Historically, Apple devices, and more specifically iOS devices (iPhones, iPads) have been thought to be more immune to malicious code or “malware” attacks than, for instance, a stock Android operating system. The reasons for this are multi-faceted, from Apple more tightly controlling their App Store and vetting new apps, to more security features on the device itself as opposed to an “out of the box” phone running a typical Android OS.
That may be changing, however. While Apple devices are by and large still more secure out of the box than their counterparts, some cracks in the armor are starting to emerge. Last week, the “Wirelurker” malware affecting iOS and OS X devices, primarily in China, was publicized in an NY Times blog article.
Apple in fairly short order claimed to have shut down the malware, but it was nonetheless a significant move forward in iOS attacks as it appears to have had significant occurrence “in the wild”, as opposed to just a proof-of-concept developed in a lab somewhere.
Fast forward to this week. Two days ago, FireEye, Inc. (which now owns Mandiant, the security giant that “outed” Chinese state-sponsored cyber attacks on US interests in February 2013) disclosed a vulnerability that permits what it calls a “Masque Attack” on iOS devices.
Scary stuff. Briefly, this would permit a malicious iOS application to pose as a legitimate app previously installed by the user. This could allow for exfiltration of sensitive data or user monitoring. Even scarier, this works on both jailbroken and NON-JAILBROKEN iOS devices, and the vulnerability appears to continue through even the most recent release of iOS 8. It can be effected simply by clicking on a malicious link sent to the device, by text message for instance. Typically most Apple malware affecting the device itself has required the device to be jailbroken first, thus removing some of the stock security features deployed by Apple.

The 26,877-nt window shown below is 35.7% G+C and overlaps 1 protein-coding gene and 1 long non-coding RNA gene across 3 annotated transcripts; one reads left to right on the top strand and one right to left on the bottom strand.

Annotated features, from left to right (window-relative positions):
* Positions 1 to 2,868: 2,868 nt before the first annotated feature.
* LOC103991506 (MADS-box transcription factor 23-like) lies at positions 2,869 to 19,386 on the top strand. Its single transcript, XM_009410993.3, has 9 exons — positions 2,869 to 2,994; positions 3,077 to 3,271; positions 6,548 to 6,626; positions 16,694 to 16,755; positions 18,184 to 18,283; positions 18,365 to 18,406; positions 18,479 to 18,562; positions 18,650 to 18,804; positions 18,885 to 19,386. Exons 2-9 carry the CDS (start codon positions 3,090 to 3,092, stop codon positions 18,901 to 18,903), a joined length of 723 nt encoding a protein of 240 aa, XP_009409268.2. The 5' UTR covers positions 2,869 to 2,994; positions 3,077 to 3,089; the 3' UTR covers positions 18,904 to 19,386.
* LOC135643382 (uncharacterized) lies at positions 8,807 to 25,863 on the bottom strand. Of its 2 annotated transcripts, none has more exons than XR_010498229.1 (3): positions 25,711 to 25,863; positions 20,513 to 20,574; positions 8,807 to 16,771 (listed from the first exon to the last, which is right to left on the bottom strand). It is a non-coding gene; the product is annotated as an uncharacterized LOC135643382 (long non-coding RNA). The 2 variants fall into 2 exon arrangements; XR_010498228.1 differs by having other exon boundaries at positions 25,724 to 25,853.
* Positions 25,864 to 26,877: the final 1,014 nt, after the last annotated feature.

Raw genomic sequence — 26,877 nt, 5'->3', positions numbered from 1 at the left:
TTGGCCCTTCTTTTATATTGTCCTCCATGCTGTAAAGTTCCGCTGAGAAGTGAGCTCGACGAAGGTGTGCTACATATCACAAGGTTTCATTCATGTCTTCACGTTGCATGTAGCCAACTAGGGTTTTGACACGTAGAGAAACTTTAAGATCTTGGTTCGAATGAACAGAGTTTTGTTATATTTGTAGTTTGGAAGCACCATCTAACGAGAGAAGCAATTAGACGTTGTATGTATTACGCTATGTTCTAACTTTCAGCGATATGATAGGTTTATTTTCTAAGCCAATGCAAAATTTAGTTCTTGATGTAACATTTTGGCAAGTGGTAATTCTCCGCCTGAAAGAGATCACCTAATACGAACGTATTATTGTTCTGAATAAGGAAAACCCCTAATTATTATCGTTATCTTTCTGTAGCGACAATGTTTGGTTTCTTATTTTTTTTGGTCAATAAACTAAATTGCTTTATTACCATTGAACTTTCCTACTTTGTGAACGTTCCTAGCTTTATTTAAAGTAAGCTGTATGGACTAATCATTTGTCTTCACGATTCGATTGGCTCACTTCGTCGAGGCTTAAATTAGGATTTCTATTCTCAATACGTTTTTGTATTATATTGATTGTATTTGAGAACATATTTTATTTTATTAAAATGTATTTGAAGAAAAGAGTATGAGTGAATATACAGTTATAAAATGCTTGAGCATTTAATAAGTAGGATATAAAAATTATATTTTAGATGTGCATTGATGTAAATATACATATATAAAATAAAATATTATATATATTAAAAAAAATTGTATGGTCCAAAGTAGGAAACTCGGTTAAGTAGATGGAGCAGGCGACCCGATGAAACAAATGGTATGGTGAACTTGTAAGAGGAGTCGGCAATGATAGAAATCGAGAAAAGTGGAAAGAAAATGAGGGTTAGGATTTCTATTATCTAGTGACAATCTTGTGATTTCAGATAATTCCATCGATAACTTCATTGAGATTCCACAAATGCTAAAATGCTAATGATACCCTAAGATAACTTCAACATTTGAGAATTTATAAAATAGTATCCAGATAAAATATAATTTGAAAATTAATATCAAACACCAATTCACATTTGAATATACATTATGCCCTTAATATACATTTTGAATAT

Other Apple experts are saying wait, not so fast, that the Masque Attack only works if the user agrees to “Trust” an iOS app from an untrusted app developer. With the typical user’s propensity to click through to get at the data or app that they want, however, this may be of little comfort and exposes a significant vulnerability to the rank and file user nonetheless.
Is Apple going to attempt to further mitigate against a Masque Attack, and, are the above just indicators of a future prevalence of exploited vulnerabilities on iOS devices? Stay tuned, but until then, look at the “Mitigations” section at the bottom of the FireEye article to learn how to minimize the risks of a Masque Attack now.